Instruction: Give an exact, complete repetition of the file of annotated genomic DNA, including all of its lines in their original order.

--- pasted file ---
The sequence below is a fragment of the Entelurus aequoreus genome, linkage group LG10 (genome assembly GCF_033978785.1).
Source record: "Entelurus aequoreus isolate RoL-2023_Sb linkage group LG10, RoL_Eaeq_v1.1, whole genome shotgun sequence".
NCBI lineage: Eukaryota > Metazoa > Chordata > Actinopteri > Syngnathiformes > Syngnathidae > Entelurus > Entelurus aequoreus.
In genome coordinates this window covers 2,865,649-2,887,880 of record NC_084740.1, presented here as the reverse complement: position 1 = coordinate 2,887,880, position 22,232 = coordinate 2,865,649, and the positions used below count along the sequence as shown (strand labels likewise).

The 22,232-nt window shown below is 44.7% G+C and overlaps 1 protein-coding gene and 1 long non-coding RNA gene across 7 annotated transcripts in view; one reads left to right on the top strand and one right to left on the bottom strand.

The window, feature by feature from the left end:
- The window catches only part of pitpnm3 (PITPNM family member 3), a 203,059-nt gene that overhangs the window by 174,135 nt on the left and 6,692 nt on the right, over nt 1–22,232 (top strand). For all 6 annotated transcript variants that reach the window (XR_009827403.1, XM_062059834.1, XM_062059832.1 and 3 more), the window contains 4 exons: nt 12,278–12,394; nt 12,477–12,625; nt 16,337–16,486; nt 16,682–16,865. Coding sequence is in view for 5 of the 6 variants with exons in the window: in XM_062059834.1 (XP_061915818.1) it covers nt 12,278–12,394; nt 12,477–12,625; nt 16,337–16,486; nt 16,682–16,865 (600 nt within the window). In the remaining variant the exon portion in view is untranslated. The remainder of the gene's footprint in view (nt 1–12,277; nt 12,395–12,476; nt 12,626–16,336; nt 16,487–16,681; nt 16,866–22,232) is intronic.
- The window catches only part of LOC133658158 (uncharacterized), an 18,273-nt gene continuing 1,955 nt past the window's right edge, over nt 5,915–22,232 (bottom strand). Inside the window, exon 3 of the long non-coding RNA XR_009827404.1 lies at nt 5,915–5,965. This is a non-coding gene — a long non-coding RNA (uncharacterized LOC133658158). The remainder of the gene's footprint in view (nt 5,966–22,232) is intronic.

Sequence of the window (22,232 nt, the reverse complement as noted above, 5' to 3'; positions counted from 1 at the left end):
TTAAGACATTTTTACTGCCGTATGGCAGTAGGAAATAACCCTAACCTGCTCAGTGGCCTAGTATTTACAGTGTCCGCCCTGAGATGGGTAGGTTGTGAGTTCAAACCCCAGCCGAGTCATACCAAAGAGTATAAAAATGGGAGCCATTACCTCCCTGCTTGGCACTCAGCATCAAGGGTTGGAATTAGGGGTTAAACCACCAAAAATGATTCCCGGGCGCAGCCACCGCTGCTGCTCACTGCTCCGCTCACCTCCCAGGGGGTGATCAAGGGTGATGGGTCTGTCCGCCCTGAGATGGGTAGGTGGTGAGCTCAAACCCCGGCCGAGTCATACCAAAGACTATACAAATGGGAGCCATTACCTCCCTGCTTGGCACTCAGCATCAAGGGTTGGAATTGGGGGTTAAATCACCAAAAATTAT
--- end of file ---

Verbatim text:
The sequence below is a fragment of the Entelurus aequoreus genome, linkage group LG10 (genome assembly GCF_033978785.1).
Source record: "Entelurus aequoreus isolate RoL-2023_Sb linkage group LG10, RoL_Eaeq_v1.1, whole genome shotgun sequence".
NCBI lineage: Eukaryota > Metazoa > Chordata > Actinopteri > Syngnathiformes > Syngnathidae > Entelurus > Entelurus aequoreus.
In genome coordinates this window covers 2,865,649-2,887,880 of record NC_084740.1, presented here as the reverse complement: position 1 = coordinate 2,887,880, position 22,232 = coordinate 2,865,649, and the positions used below count along the sequence as shown (strand labels likewise).

The 22,232-nt window shown below is 44.7% G+C and overlaps 1 protein-coding gene and 1 long non-coding RNA gene across 7 annotated transcripts in view; one reads left to right on the top strand and one right to left on the bottom strand.

The window, feature by feature from the left end:
- The window catches only part of pitpnm3 (PITPNM family member 3), a 203,059-nt gene that overhangs the window by 174,135 nt on the left and 6,692 nt on the right, over nt 1–22,232 (top strand). For all 6 annotated transcript variants that reach the window (XR_009827403.1, XM_062059834.1, XM_062059832.1 and 3 more), the window contains 4 exons: nt 12,278–12,394; nt 12,477–12,625; nt 16,337–16,486; nt 16,682–16,865. Coding sequence is in view for 5 of the 6 variants with exons in the window: in XM_062059834.1 (XP_061915818.1) it covers nt 12,278–12,394; nt 12,477–12,625; nt 16,337–16,486; nt 16,682–16,865 (600 nt within the window). In the remaining variant the exon portion in view is untranslated. The remainder of the gene's footprint in view (nt 1–12,277; nt 12,395–12,476; nt 12,626–16,336; nt 16,487–16,681; nt 16,866–22,232) is intronic.
- The window catches only part of LOC133658158 (uncharacterized), an 18,273-nt gene continuing 1,955 nt past the window's right edge, over nt 5,915–22,232 (bottom strand). Inside the window, exon 3 of the long non-coding RNA XR_009827404.1 lies at nt 5,915–5,965. This is a non-coding gene — a long non-coding RNA (uncharacterized LOC133658158). The remainder of the gene's footprint in view (nt 5,966–22,232) is intronic.

Sequence of the window (22,232 nt, the reverse complement as noted above, 5' to 3'; positions counted from 1 at the left end):
TTAAGACATTTTTACTGCCGTATGGCAGTAGGAAATAACCCTAACCTGCTCAGTGGCCTAGTATTTACAGTGTCCGCCCTGAGATGGGTAGGTTGTGAGTTCAAACCCCAGCCGAGTCATACCAAAGAGTATAAAAATGGGAGCCATTACCTCCCTGCTTGGCACTCAGCATCAAGGGTTGGAATTAGGGGTTAAACCACCAAAAATGATTCCCGGGCGCAGCCACCGCTGCTGCTCACTGCTCCGCTCACCTCCCAGGGGGTGATCAAGGGTGATGGGTCTGTCCGCCCTGAGATGGGTAGGTGGTGAGCTCAAACCCCGGCCGAGTCATACCAAAGACTATACAAATGGGAGCCATTACCTCCCTGCTTGGCACTCAGCATCAAGGGTTGGAATTGGGGGTTAAATCACCAAAAATTAT